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Teachers' wages have been cut by thousands since 2010

TEACHERS’ wages have been cut by thousands of pounds a year in real terms since 2010, the government has admitted.

The figures, based on evidence sent to School Teachers’ Review Body (STRB) by the Department for Education, reveal that the average salary for a teacher has fallen by more than £4,000.

Across the whole teaching workforce pay fell by £4,700, and for classroom teachers average salaries are down by £4,400 — cuts of over 10 per cent.

Despite the STRB recommending a pay rise of 3.5 per cent for all teachers, the rise was only given to early-career teachers by the government.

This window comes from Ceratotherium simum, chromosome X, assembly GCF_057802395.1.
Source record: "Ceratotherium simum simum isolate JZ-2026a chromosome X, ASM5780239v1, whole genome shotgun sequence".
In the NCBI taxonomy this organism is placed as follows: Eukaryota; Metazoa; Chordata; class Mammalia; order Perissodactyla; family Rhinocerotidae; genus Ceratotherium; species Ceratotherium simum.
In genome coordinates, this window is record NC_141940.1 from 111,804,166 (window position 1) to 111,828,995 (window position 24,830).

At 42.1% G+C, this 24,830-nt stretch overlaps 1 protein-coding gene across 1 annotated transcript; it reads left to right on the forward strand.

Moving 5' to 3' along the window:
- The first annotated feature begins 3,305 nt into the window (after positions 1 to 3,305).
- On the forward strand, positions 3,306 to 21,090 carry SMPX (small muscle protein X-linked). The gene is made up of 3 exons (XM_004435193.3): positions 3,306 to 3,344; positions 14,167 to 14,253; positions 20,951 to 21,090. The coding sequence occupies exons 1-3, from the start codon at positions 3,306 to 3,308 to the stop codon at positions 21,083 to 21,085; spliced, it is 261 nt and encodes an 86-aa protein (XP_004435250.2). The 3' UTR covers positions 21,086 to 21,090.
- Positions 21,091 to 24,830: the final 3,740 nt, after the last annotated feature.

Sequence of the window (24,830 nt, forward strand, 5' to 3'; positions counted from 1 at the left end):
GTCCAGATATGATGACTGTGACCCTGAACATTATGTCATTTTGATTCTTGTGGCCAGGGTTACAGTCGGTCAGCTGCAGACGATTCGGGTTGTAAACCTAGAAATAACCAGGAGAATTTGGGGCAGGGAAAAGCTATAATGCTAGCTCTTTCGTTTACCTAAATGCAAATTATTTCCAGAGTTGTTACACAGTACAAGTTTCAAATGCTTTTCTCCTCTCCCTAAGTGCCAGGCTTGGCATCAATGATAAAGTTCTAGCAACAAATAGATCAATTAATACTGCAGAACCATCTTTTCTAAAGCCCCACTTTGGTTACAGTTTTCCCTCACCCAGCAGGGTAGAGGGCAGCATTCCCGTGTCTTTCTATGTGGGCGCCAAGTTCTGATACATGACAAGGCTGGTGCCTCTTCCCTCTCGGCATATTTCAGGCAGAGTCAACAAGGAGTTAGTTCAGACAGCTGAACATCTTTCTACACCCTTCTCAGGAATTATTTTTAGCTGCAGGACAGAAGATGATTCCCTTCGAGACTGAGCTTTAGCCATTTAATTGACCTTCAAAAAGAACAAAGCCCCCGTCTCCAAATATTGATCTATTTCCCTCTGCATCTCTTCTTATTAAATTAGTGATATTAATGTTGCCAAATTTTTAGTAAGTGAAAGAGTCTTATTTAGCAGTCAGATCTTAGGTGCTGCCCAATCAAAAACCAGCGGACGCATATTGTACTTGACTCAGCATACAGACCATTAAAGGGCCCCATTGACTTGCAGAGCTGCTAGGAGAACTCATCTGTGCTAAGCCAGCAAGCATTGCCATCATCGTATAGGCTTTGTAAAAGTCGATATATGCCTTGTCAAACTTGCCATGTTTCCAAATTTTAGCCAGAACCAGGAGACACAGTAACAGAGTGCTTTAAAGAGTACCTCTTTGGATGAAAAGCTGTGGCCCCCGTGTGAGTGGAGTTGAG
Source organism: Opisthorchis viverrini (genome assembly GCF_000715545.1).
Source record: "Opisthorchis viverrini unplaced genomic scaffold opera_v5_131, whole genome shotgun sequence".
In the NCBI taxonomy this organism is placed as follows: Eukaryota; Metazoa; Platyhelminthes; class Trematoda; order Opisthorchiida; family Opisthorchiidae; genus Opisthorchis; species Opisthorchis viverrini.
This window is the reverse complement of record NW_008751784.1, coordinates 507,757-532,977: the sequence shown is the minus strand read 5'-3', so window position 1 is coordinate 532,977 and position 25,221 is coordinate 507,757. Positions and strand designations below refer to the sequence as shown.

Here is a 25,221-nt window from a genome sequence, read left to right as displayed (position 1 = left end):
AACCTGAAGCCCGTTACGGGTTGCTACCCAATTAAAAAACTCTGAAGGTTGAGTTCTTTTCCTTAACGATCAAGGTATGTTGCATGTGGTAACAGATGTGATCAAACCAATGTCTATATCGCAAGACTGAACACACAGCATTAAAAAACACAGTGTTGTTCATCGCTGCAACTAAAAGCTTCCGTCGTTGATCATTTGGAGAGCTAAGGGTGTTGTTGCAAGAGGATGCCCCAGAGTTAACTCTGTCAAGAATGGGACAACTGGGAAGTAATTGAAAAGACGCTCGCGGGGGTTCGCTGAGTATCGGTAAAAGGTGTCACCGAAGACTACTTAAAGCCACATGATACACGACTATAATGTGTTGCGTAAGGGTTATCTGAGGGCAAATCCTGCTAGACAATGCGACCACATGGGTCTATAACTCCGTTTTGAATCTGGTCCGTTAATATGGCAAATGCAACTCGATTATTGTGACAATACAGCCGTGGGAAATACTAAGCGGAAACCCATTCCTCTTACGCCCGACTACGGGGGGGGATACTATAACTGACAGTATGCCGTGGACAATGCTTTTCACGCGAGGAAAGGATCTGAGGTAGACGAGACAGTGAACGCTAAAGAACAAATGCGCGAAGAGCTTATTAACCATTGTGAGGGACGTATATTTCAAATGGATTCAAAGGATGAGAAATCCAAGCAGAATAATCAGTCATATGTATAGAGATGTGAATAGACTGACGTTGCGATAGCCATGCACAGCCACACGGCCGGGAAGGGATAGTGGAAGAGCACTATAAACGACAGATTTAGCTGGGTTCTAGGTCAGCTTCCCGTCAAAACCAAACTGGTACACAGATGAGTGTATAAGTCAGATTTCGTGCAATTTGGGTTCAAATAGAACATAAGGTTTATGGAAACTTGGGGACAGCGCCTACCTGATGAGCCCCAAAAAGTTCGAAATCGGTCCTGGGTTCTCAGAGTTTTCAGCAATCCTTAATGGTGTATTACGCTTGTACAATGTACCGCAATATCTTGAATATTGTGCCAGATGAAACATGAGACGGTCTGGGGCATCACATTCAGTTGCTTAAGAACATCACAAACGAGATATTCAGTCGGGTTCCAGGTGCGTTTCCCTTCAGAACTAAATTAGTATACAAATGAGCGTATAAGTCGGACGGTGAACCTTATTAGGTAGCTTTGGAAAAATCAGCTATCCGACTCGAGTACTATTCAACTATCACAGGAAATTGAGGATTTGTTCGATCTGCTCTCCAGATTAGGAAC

More experienced teachers were given a 2 per cent rise and those on the leadership pay scale received only 1.5 per cent.

This will leave around 60 per cent of teachers receiving a below-inflation pay rise, according to the independent Institute for Fiscal Studies.

Labour’s shadow education secretary Angela Rayner said: “Teachers are right to be angry that years of Tory pay cuts have left them thousands of pounds a year worse off, and across our schools we are seeing the result in the crisis in teacher recruitment and retention.

“Teacher recruitment targets have been missed year after year, with more teachers leaving the profession than joining. In response to this crisis, the government will give the majority of teachers another real-terms pay cut.”

Labour has promised to give teachers the support they need, with “ring-fenced funding” to end the public-sector pay cap.

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